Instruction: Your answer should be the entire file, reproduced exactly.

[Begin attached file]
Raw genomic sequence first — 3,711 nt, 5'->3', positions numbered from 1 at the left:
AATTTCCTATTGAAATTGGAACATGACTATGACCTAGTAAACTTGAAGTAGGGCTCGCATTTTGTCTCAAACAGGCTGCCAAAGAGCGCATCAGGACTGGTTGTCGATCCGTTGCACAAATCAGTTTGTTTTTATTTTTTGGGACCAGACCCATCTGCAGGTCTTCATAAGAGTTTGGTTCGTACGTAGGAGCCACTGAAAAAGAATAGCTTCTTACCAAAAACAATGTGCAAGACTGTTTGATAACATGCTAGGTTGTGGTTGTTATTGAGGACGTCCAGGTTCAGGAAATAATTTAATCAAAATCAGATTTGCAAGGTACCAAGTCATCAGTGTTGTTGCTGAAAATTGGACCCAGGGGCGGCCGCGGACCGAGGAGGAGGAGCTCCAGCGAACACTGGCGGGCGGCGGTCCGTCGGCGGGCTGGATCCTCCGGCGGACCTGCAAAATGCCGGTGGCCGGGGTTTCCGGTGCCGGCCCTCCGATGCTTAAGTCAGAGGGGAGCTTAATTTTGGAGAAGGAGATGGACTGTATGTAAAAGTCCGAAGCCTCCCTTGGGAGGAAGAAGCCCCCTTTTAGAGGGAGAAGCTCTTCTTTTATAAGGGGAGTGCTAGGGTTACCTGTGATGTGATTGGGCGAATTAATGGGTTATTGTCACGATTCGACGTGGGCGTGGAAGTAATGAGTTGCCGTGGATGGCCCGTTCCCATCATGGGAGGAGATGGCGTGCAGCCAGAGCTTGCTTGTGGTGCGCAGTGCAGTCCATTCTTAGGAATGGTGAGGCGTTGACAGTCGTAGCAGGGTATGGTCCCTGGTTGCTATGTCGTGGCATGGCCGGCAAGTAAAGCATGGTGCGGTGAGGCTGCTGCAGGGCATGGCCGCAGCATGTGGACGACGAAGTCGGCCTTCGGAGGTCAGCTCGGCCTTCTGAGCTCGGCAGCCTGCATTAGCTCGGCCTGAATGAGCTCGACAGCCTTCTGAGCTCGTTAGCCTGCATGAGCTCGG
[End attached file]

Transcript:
Raw genomic sequence first — 3,711 nt, 5'->3', positions numbered from 1 at the left:
AATTTCCTATTGAAATTGGAACATGACTATGACCTAGTAAACTTGAAGTAGGGCTCGCATTTTGTCTCAAACAGGCTGCCAAAGAGCGCATCAGGACTGGTTGTCGATCCGTTGCACAAATCAGTTTGTTTTTATTTTTTGGGACCAGACCCATCTGCAGGTCTTCATAAGAGTTTGGTTCGTACGTAGGAGCCACTGAAAAAGAATAGCTTCTTACCAAAAACAATGTGCAAGACTGTTTGATAACATGCTAGGTTGTGGTTGTTATTGAGGACGTCCAGGTTCAGGAAATAATTTAATCAAAATCAGATTTGCAAGGTACCAAGTCATCAGTGTTGTTGCTGAAAATTGGACCCAGGGGCGGCCGCGGACCGAGGAGGAGGAGCTCCAGCGAACACTGGCGGGCGGCGGTCCGTCGGCGGGCTGGATCCTCCGGCGGACCTGCAAAATGCCGGTGGCCGGGGTTTCCGGTGCCGGCCCTCCGATGCTTAAGTCAGAGGGGAGCTTAATTTTGGAGAAGGAGATGGACTGTATGTAAAAGTCCGAAGCCTCCCTTGGGAGGAAGAAGCCCCCTTTTAGAGGGAGAAGCTCTTCTTTTATAAGGGGAGTGCTAGGGTTACCTGTGATGTGATTGGGCGAATTAATGGGTTATTGTCACGATTCGACGTGGGCGTGGAAGTAATGAGTTGCCGTGGATGGCCCGTTCCCATCATGGGAGGAGATGGCGTGCAGCCAGAGCTTGCTTGTGGTGCGCAGTGCAGTCCATTCTTAGGAATGGTGAGGCGTTGACAGTCGTAGCAGGGTATGGTCCCTGGTTGCTATGTCGTGGCATGGCCGGCAAGTAAAGCATGGTGCGGTGAGGCTGCTGCAGGGCATGGCCGCAGCATGTGGACGACGAAGTCGGCCTTCGGAGGTCAGCTCGGCCTTCTGAGCTCGGCAGCCTGCATTAGCTCGGCCTGAATGAGCTCGACAGCCTTCTGAGCTCGTTAGCCTGCATGAGCTCGG